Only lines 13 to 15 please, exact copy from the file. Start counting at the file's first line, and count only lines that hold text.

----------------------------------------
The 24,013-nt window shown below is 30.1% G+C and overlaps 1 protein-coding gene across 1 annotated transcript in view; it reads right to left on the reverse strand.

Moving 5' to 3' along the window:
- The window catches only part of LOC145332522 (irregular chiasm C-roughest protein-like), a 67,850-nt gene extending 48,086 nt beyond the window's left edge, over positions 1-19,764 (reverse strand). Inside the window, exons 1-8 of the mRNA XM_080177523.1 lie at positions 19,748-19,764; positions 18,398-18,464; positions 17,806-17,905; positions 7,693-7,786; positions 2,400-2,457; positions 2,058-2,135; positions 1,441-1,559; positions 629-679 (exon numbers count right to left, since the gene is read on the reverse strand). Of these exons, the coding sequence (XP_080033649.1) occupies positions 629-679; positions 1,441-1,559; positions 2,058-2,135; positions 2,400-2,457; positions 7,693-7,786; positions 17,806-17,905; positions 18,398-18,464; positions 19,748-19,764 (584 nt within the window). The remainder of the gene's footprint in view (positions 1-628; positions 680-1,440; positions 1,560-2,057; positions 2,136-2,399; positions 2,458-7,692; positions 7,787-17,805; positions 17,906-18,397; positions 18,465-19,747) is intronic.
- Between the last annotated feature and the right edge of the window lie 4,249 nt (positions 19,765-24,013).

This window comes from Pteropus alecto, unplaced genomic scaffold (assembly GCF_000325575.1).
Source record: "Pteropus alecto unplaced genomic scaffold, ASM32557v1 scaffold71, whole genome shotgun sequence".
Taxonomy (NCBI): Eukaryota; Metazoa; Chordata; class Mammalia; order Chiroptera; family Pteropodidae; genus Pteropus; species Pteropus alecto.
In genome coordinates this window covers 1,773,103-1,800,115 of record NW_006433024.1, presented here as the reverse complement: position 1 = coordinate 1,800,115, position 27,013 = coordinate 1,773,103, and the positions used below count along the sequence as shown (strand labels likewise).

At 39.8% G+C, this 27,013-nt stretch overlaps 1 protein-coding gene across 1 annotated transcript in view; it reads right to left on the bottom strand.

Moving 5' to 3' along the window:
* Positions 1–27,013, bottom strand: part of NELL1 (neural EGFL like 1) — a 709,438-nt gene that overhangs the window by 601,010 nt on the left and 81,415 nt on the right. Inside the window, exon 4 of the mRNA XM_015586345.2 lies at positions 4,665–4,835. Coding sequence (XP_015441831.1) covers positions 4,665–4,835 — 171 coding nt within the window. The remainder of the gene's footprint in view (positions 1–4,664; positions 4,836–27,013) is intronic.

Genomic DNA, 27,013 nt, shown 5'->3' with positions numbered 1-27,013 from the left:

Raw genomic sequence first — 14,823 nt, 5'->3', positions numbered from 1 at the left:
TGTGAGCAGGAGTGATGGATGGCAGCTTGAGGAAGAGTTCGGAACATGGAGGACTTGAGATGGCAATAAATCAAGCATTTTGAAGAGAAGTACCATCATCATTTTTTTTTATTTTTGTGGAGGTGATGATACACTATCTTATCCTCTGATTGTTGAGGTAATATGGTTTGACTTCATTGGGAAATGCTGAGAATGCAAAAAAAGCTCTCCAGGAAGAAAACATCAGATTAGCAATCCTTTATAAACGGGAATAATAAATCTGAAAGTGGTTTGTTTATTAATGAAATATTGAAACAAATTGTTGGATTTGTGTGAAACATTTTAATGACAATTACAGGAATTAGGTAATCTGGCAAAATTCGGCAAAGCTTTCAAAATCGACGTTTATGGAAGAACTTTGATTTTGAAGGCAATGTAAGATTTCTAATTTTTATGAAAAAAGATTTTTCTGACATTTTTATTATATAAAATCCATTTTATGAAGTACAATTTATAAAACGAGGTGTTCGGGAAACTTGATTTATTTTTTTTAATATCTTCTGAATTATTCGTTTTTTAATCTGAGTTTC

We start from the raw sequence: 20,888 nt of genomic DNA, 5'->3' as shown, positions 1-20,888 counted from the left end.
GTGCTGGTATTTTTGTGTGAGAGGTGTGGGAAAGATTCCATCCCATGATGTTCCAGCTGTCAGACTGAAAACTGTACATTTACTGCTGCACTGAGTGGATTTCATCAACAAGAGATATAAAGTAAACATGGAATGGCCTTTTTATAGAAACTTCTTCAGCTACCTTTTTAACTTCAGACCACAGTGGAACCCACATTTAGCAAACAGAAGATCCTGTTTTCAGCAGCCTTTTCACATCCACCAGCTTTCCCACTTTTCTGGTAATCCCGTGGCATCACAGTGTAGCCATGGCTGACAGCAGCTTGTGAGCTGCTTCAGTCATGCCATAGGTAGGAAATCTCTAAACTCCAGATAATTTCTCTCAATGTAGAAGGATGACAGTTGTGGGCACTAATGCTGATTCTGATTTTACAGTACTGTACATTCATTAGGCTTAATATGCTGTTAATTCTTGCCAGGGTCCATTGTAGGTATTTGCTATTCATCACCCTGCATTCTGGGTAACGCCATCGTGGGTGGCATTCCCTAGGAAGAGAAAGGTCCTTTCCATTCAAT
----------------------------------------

Raw genomic sequence first — 14,823 nt, 5'->3', positions numbered from 1 at the left:
TGTGAGCAGGAGTGATGGATGGCAGCTTGAGGAAGAGTTCGGAACATGGAGGACTTGAGATGGCAATAAATCAAGCATTTTGAAGAGAAGTACCATCATCATTTTTTTTTATTTTTGTGGAGGTGATGATACACTATCTTATCCTCTGATTGTTGAGGTAATATGGTTTGACTTCATTGGGAAATGCTGAGAATGCAAAAAAAGCTCTCCAGGAAGAAAACATCAGATTAGCAATCCTTTATAAACGGGAATAATAAATCTGAAAGTGGTTTGTTTATTAATGAAATATTGAAACAAATTGTTGGATTTGTGTGAAACATTTTAATGACAATTACAGGAATTAGGTAATCTGGCAAAATTCGGCAAAGCTTTCAAAATCGACGTTTATGGAAGAACTTTGATTTTGAAGGCAATGTAAGATTTCTAATTTTTATGAAAAAAGATTTTTCTGACATTTTTATTATATAAAATCCATTTTATGAAGTACAATTTATAAAACGAGGTGTTCGGGAAACTTGATTTATTTTTTTTAATATCTTCTGAATTATTCGTTTTTTAATCTGAGTTTC

We start from the raw sequence: 20,888 nt of genomic DNA, 5'->3' as shown, positions 1-20,888 counted from the left end.